Pope Francis Evolves on the Divorced and Unmarried But Stands Firm Against Gay Marriage
Pope Francis opens the church doors to the divorced and nontraditional couples, but stands by gay marriage ban.
During his visit to the United States last September, Pope Francis won praise from the White House for his call on two popular progressive causes: upping the tempo against climate change and treating immigrants with more dignity. Now, and even as the pontiff calls on his church to be less judgmental and more welcoming to nontraditional couples, his views on gay marriage remain the same — he’s firmly against it.
In a 263-page document known as an apostolic exhortation and titled “Amoris Laetitia,” Latin for “The Joy of Love,” Francis called Friday for priests to be more open to gay people, single parents, divorced Catholics, and heterosexual couples who live together before marriage.
“A pastor cannot feel that it is enough to simply apply moral laws to those living in ‘irregular’ situations, as if they were stones to throw at people’s lives,” Francis wrote, although he did not give specific instructions on how to do this.
Still, the paper represents yet another way Francis is trying to adjust the Catholic Church as the world evolves. He’s made helping the poor and immigrants a cornerstone of his time leading the world’s 1.2 billion Roman Catholics — 71 million of whom live in the United States. With Friday’s exhortation, the Argentine-born pope is urging leaders of a still-conservative worldwide church they should be more open to nontraditional couples, which are much more commonplace than they were a generation ago.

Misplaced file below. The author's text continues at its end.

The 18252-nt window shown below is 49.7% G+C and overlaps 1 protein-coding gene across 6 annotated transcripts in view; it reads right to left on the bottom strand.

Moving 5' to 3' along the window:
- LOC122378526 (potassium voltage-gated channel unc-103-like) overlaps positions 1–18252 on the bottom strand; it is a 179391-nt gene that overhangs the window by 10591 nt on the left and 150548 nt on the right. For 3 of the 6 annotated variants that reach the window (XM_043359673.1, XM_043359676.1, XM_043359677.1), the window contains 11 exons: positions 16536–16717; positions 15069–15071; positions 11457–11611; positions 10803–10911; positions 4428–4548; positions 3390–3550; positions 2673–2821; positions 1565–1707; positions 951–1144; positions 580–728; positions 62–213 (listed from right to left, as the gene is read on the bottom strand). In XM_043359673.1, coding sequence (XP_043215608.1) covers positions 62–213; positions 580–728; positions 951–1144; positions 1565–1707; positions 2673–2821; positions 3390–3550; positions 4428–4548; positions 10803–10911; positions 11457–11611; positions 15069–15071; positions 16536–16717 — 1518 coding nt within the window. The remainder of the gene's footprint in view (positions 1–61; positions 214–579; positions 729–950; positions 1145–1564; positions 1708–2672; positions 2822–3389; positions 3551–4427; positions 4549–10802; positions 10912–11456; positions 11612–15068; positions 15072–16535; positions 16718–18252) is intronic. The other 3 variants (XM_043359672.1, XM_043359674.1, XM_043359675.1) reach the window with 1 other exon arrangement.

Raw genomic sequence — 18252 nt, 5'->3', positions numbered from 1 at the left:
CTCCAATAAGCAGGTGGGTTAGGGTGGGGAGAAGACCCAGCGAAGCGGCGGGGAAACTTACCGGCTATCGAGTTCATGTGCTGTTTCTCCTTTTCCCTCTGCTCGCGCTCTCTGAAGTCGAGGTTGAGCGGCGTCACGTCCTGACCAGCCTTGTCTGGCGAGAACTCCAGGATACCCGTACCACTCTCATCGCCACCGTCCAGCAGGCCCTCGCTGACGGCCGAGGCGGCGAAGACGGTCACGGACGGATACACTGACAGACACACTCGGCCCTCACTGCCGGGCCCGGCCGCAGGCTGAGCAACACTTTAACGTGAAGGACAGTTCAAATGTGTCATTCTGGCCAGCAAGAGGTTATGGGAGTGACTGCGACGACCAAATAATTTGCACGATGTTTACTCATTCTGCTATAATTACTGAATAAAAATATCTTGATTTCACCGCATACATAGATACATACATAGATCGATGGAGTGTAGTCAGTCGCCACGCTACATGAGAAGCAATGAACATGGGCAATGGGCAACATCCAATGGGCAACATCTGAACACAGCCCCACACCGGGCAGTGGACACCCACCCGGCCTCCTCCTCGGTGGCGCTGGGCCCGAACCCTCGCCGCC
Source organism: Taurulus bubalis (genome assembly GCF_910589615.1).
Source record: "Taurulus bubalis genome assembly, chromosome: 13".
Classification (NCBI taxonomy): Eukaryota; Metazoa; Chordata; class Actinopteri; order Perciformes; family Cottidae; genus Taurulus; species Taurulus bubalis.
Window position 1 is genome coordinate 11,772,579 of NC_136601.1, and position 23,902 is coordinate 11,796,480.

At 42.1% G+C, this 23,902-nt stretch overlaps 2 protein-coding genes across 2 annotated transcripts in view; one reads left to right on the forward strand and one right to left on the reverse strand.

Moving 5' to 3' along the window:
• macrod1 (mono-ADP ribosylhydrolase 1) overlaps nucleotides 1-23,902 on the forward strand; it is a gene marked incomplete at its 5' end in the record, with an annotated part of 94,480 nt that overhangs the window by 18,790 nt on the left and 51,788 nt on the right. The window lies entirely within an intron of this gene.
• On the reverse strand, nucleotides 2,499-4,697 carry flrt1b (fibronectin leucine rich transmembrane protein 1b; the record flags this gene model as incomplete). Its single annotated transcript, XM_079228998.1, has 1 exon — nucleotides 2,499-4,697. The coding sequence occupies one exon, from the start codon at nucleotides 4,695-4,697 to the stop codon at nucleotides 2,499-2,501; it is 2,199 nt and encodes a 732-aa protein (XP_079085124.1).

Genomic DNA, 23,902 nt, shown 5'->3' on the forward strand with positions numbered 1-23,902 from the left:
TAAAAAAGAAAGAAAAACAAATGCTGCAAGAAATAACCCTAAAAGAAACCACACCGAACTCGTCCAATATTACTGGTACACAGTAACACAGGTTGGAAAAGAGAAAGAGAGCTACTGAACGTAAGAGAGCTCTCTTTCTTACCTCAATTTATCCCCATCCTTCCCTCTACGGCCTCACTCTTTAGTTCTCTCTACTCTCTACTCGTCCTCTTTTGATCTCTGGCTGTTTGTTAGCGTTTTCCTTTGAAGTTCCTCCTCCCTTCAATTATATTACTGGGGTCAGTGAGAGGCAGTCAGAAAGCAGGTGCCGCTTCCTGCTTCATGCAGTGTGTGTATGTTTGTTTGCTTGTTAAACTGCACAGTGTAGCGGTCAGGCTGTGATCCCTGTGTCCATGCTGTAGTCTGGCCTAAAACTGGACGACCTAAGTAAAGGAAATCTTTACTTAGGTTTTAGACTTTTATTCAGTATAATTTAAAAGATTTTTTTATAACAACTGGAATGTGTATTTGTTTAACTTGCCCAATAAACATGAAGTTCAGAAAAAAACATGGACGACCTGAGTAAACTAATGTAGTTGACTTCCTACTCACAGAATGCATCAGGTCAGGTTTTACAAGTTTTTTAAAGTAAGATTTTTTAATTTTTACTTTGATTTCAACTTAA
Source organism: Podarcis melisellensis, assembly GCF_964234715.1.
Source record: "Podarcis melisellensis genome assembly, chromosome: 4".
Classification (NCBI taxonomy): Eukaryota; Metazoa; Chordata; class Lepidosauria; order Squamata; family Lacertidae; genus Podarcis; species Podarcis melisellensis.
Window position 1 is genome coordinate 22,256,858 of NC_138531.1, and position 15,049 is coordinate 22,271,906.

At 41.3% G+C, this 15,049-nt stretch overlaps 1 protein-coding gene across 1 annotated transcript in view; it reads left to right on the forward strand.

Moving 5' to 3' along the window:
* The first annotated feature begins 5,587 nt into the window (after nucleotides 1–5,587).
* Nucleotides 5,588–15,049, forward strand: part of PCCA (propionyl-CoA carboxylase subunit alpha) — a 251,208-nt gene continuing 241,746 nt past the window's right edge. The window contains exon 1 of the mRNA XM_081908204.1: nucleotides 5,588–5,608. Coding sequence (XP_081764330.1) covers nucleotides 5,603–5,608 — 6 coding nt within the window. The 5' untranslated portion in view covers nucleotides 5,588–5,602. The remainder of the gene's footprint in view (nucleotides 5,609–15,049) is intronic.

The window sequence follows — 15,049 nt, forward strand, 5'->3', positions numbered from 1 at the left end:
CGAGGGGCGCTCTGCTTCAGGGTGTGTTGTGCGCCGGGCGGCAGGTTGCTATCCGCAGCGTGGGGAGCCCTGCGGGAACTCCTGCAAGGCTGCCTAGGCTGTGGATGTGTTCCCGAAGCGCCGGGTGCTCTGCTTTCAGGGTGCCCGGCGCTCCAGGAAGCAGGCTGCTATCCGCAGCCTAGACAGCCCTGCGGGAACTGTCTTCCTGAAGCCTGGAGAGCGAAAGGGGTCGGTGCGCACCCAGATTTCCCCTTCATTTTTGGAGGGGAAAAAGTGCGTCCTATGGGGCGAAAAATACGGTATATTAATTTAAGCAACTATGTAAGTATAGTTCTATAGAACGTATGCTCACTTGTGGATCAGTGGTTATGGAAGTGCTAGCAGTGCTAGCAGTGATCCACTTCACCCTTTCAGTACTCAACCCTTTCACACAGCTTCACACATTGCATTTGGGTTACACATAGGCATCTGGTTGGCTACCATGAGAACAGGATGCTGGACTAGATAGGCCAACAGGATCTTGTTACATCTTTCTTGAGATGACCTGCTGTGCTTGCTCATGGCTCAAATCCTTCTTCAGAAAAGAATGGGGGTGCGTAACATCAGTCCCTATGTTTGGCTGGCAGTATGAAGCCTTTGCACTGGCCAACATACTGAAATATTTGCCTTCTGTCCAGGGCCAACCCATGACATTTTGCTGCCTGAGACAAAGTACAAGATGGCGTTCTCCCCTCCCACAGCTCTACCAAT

Yet he continues to insist that the only valid marriage is between a man and a woman. Speaking to the New York Times, Francis DeBernardo, the executive director of New Ways Ministry, an advocacy group for gay Catholics, said the document “does not inspire joy in LGBT Catholics and their supporters.”
Other reactions were more positive. The U.S. Conference of Bishops, which has clashed with Francis’ priorities in the past, offered praise for his standing firm on the Catholic Church’s longstanding definition of marriage.
“We welcome this teaching from Pope Francis as the fruit of the synodal process started by him more than two years ago — a process that has inspired in our church, and indeed all over the world, a renewed attention to the importance of marriage and the family for all of society,” said Bishop Richard J. Malone of Buffalo, New York, chairman of the council’s Committee on Laity, Marriage, Family Life and Youth.
Friday’s document is a result of two Synods, or gatherings of Catholic bishops, which have taken place over the last two years. Francis urged his charges to be more honest than they have in the past.
On the same day the document was released, Democratic presidential candidate Sen. Bernie Sanders said he’s been invited to the Vatican for a meeting on environmental, social, and economic issues. He told MSNBC’s “Morning Joe” he was “very moved by the invitation” and that he’s a “very, very big fan of the pope.” Sanders has based his campaign on social justice issues.
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